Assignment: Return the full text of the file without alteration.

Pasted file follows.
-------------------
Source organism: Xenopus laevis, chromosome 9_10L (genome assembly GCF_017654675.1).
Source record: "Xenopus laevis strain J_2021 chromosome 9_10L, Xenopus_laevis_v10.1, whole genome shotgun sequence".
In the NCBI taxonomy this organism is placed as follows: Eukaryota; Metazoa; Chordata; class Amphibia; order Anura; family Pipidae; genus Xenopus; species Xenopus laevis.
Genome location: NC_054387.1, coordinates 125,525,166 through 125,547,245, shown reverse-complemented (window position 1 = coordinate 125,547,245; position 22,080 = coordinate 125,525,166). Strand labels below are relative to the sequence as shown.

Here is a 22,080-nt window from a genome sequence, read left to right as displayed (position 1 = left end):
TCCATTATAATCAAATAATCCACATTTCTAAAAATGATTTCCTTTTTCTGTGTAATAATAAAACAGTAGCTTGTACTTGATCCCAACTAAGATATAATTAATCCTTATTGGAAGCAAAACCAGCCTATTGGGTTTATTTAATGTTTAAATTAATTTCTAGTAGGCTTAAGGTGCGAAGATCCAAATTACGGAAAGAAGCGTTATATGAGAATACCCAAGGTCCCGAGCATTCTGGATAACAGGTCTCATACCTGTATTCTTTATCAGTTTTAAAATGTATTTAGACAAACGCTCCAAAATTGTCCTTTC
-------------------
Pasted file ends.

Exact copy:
Source organism: Xenopus laevis, chromosome 9_10L (genome assembly GCF_017654675.1).
Source record: "Xenopus laevis strain J_2021 chromosome 9_10L, Xenopus_laevis_v10.1, whole genome shotgun sequence".
In the NCBI taxonomy this organism is placed as follows: Eukaryota; Metazoa; Chordata; class Amphibia; order Anura; family Pipidae; genus Xenopus; species Xenopus laevis.
Genome location: NC_054387.1, coordinates 125,525,166 through 125,547,245, shown reverse-complemented (window position 1 = coordinate 125,547,245; position 22,080 = coordinate 125,525,166). Strand labels below are relative to the sequence as shown.

Here is a 22,080-nt window from a genome sequence, read left to right as displayed (position 1 = left end):
TCCATTATAATCAAATAATCCACATTTCTAAAAATGATTTCCTTTTTCTGTGTAATAATAAAACAGTAGCTTGTACTTGATCCCAACTAAGATATAATTAATCCTTATTGGAAGCAAAACCAGCCTATTGGGTTTATTTAATGTTTAAATTAATTTCTAGTAGGCTTAAGGTGCGAAGATCCAAATTACGGAAAGAAGCGTTATATGAGAATACCCAAGGTCCCGAGCATTCTGGATAACAGGTCTCATACCTGTATTCTTTATCAGTTTTAAAATGTATTTAGACAAACGCTCCAAAATTGTCCTTTC